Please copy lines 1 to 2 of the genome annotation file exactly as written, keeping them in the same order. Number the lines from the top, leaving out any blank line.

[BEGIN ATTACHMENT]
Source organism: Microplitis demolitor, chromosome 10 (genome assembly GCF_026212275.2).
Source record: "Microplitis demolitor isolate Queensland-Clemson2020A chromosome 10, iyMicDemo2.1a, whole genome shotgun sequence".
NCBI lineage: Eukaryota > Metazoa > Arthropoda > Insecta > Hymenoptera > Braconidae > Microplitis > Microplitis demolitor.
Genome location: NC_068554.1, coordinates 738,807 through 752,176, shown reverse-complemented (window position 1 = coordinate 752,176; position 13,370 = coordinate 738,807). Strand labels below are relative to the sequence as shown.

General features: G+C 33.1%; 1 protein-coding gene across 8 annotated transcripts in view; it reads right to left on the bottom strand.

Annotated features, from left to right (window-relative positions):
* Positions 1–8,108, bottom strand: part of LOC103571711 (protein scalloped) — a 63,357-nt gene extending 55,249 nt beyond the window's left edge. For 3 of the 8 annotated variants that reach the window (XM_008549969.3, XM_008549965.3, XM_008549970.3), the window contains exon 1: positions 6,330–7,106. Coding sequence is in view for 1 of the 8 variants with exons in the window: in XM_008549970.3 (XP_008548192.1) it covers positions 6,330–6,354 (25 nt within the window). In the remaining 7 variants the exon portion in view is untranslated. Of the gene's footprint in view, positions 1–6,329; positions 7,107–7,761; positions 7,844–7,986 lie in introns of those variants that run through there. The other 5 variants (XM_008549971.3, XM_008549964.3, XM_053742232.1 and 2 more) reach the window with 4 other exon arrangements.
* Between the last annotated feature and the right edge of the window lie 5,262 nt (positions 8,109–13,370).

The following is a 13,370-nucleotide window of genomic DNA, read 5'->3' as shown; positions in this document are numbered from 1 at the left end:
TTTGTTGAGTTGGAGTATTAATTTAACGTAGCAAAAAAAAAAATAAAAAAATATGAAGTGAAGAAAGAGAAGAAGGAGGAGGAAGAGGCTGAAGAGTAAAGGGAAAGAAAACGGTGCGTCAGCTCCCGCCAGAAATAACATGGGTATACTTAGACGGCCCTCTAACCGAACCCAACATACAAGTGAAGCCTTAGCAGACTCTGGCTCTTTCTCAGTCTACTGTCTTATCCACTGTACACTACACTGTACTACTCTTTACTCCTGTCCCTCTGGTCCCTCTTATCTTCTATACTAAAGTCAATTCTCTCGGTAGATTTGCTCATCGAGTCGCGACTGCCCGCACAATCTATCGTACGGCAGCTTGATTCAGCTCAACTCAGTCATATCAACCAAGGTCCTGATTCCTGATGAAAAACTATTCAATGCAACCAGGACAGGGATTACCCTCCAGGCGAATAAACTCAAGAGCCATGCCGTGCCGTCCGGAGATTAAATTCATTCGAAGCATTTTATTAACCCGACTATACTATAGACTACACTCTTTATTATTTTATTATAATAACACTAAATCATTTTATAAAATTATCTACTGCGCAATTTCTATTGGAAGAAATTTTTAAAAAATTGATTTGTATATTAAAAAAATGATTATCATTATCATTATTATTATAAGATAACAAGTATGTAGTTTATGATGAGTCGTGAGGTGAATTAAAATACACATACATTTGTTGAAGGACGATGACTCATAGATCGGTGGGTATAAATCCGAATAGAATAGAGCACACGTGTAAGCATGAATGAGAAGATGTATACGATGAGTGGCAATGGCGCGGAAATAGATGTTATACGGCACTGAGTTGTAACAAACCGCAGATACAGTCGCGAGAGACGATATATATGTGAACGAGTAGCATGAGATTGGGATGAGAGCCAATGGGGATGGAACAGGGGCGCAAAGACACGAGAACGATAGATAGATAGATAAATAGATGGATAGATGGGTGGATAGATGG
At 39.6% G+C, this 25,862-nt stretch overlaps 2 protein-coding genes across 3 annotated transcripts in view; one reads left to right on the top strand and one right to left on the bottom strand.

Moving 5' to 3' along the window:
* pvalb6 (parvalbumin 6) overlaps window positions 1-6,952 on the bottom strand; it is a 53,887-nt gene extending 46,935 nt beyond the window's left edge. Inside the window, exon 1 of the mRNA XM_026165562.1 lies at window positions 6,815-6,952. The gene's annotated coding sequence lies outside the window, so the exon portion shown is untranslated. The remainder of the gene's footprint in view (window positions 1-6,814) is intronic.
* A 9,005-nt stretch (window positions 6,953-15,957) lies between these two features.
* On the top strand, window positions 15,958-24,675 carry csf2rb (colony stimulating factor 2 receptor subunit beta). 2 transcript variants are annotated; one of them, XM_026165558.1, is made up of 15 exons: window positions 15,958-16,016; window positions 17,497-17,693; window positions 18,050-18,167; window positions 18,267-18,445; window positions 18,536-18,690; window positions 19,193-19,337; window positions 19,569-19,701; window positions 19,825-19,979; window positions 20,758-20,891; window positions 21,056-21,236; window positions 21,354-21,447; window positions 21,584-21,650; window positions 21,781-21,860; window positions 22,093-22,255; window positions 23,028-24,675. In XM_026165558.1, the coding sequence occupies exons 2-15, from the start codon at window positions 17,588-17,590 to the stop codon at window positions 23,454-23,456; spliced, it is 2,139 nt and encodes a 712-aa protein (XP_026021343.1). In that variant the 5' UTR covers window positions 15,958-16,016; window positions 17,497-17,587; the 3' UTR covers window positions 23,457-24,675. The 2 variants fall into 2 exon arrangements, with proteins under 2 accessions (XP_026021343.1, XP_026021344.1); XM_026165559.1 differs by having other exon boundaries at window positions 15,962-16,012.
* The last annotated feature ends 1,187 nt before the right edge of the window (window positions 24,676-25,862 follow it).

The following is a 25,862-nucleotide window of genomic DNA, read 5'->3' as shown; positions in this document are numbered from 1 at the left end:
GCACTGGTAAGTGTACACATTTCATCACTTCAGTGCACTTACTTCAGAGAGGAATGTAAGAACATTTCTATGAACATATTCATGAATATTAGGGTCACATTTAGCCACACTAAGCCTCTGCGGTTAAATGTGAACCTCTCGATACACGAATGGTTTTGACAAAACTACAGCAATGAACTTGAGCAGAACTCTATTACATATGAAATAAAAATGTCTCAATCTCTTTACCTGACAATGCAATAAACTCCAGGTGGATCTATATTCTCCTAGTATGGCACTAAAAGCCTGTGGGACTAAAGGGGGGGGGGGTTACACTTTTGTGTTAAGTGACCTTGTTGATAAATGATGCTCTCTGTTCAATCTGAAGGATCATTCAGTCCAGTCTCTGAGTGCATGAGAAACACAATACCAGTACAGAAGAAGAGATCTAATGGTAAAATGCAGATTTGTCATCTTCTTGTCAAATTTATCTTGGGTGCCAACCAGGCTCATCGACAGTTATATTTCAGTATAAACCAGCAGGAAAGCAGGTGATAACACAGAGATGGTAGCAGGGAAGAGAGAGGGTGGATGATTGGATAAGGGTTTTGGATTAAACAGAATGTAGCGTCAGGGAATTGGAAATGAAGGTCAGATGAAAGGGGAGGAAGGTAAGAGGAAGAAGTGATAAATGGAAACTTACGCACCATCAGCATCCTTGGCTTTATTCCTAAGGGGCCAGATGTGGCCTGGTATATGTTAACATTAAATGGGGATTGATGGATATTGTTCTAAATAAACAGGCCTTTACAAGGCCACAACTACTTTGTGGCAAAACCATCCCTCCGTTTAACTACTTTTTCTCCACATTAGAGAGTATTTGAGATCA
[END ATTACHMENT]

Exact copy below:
Source organism: Microplitis demolitor, chromosome 10 (genome assembly GCF_026212275.2).
Source record: "Microplitis demolitor isolate Queensland-Clemson2020A chromosome 10, iyMicDemo2.1a, whole genome shotgun sequence".